Critical Success Factors for Chief Customer Officers


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CCO tenure often falls casualty to the “Results right now!” syndrome that ignores a critical fact: like great wine, strong relationships take time to develop and grow more profitable with age. Many of these relationships cannot take root without a strategic plan to transmit the voice of the customer into the c-suite, thereby positioning the company to succeed and the CCO to thrive. Based on my ten years of work with more than 150 CCOs, here are seven critical success factors that will ensure CCOs meet or exceed strategic plans for their careers and for their customers.

Authoritative title and reporting structure: Title and reporting structure of the CCO are powerful signals of the company’s commitment to customer centricity. The successful customer executive will have the title of CCO and report to the CEO or to an individual no more than one level below the CEO (e.g., chief marketing officer, chief operating officer, etc.).

Unwavering executive support: Continuous, vocal, and visible support from the CEO, the board, and the c-suite is critical to growth and stability for the CCO. The leadership team cannot abdicate involvement in customer centricity just because the company hired a CCO.

Earned Authority: Above and beyond positional authority derived from the job title and borrowed authority derived from the explicit, visible support of the CEO, CCOs must earn authority and credibility of their own. They do so by leading peers, executives, and employees to recognize how customer insight and customer centricity can be valuable aids in achieving their business goals.

Alignment with the CEO: By aligning priorities with the CEO and the rest of the c-suite, CCOs secure visibility at the highest level of the company and maintain involvement in key strategic corporate decisions.

Metrics that tie customer centricity to revenue growth and profitability: It is critical for CCOs to correlate customer centric programs to revenue growth and profitability, as challenging as that may be. There is growing evidence that customer loyalty and degree of customer engagement are tied to revenue. CCOs must lead their companies to determine and validate the evidence for themselves.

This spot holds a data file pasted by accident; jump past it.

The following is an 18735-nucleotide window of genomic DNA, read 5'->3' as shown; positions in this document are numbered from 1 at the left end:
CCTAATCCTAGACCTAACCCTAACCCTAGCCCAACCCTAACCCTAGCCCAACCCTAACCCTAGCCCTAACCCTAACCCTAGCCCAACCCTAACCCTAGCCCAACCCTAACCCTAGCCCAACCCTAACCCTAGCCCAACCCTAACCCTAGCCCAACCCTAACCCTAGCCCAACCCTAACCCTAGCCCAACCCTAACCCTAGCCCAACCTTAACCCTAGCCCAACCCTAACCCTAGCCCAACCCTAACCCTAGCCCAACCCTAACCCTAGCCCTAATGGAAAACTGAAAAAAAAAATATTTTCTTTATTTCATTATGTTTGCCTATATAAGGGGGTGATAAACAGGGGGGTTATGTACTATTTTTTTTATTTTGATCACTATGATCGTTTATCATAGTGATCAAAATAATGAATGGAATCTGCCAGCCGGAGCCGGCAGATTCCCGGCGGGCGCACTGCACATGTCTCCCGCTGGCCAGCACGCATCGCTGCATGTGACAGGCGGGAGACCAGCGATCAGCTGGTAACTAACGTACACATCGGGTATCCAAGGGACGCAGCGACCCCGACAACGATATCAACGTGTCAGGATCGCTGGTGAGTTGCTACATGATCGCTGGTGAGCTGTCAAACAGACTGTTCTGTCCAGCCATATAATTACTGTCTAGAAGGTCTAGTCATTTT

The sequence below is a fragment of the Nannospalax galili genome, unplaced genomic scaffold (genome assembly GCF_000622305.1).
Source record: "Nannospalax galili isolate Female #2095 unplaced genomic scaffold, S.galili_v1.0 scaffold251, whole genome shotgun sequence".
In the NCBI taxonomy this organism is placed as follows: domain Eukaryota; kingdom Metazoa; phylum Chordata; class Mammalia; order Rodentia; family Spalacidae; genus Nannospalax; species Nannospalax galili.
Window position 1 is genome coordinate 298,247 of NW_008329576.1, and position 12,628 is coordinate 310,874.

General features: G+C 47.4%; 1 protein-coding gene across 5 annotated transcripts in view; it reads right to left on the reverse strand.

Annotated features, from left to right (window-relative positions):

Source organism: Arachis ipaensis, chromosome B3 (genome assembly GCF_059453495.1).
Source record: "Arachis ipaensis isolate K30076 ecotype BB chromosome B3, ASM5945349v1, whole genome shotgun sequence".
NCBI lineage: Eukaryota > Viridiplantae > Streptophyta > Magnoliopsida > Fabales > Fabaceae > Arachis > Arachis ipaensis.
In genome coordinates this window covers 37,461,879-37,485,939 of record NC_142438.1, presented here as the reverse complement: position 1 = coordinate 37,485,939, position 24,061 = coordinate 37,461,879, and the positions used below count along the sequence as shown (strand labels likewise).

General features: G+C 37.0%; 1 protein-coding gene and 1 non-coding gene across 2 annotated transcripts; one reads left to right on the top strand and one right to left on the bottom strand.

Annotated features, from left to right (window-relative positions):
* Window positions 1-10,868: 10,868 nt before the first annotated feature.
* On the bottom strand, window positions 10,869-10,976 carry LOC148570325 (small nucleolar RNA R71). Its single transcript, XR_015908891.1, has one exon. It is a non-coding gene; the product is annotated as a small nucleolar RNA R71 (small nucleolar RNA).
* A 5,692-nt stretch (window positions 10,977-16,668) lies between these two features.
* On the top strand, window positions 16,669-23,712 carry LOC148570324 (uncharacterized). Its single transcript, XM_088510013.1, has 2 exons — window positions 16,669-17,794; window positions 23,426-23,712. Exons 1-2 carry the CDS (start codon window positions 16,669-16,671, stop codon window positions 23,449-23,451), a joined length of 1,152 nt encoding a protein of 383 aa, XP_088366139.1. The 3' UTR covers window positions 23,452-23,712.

Support from internal and external allies: Without the support of peers, community leaders, industry analysts, and the customer, CCO initiatives will have limited results and impact. Critical to the future of the CCO is developing these alliances and being explicit about defining and communicating successes.

Compensation commensurate with customer centricity: All executives and senior leaders should have customer measures (e.g. satisfaction, loyalty) as part of their Management by Objectives (MBO). As part of this process, CCOs need to lead managers to recognize the impact their department has on customers and customer centricity.

These critical success factors are guideposts on your path to realizing your career goals as a CCO. Create a plan around those goals and use these success factors as self-evaluation criteria to maintain focus and improve your chances for success.

*This article is excerpted from The Bingham Advisory: Eight Imperatives for Chief Customer Officers, available for free download from the CCO Council website here.

Republished with author's permission from original post.

Curtis Bingham
Curtis Bingham is the world's foremost authority on the customer-centric organization. He was the first to promote the role of chief customer officer as a catalyst for competitive advantage. He is the creator of the first CCO Roadmap and the Customer Centricity Maturity Model. He is the founder of the Chief Customer Officer Council, a powerful and intimate gathering of the world's leading customer executives. As an international speaker, author, and consultant, Curtis is passionate about creating customer strategy to sustainably grow revenue, profit, and loyalty.


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